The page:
Knowledge Under Siege

How the Kansas Board of Education's  Decision on the Science Standards Threatens Our Children's Education 

 
On August 11, 1999, the Kansas State Board of Education (BOE) voted to adopt a new set of standards for the teaching of science in Kansas public schools. Those standards are bad for kids... bad for schools and teachers... and bad for the state's image and economy. That much is clear, once you understand what happened. But many Kansans are still unsure what the BOE actually did, and what that means. The following points attempt to answer those questions. 

What did the BOE actually do?
 
- The Board's six "radical religious social conservative" members rejected standards--based on national science guidelines--written over the course of 13 months by the 27-member writing committee that the Board itself had appointed. 

- The Board voted 6-4 to approve public school science standards that greatly de-emphasize or delete concepts of evolution, the geological time scale, continental drift, and current theories of the origin of the universe--all generally accepted foundational concepts in modern science.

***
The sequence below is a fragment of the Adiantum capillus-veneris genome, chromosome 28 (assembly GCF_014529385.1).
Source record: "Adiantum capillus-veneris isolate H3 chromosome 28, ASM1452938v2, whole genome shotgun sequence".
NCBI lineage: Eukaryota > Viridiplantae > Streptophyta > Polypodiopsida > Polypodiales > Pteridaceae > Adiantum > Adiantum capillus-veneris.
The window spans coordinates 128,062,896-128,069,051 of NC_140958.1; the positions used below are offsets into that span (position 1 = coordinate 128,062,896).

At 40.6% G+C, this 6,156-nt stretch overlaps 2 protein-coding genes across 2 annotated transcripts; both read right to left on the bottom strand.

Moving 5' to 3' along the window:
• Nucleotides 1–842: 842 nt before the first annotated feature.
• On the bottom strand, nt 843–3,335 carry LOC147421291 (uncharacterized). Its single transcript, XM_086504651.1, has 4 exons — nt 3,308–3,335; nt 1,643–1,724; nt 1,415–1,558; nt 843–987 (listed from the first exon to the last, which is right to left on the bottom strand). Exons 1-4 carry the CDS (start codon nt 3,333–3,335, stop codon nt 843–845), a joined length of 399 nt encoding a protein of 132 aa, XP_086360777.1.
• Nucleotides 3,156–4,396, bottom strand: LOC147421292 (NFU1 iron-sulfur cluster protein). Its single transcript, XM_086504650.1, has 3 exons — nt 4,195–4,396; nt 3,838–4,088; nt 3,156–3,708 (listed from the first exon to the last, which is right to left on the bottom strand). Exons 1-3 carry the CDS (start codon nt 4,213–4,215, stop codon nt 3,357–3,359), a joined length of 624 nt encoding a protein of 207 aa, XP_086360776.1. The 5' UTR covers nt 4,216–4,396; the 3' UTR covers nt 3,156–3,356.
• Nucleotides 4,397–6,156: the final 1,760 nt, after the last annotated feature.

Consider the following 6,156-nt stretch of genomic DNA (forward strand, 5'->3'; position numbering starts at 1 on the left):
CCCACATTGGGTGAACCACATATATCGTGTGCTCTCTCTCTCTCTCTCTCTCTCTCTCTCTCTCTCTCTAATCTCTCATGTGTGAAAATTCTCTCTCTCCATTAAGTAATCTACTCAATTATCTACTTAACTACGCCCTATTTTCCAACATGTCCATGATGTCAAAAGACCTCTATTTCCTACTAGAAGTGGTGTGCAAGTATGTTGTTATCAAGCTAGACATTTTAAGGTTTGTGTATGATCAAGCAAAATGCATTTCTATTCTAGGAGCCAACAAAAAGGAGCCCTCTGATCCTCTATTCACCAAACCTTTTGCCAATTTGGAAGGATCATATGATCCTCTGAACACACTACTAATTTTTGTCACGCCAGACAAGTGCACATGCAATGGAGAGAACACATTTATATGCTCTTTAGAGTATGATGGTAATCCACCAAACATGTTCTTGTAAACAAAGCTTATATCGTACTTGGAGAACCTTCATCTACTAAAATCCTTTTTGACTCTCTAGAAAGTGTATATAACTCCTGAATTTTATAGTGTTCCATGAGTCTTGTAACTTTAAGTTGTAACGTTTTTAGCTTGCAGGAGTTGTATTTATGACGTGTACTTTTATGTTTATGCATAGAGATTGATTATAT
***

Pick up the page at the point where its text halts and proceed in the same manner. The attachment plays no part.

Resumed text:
- Evidence has been uncovered that indicates the adopted standards included numerous changes authored by members of a Missouri-based creationist organization, the Creation Science Association of Mid-America (CSAMA). An unofficial sub-committee of three "social conservative" BOE members apparently incorporated the creationists' changes in a six-hour closed-door session before submitting their version of the standards to the BOE for a vote. 

What exactly are "standards?"
 
- "Standards" are a framework to help local districts establish their curriculum. Each major subject area taught in public schools (Mathematics, Social Studies, Science, etc.) has its own set of standards, determined by the State Board of Education.

- State-wide assessment tests of schoolchildren, which are based on the standards, allow districts to measure how well schools are performing.

Who was on the Board-appointed writing committee, and what did they write?
 
- The writing committee consisted of 27 top educators and scientists from across Kansas, many with state and national teaching awards.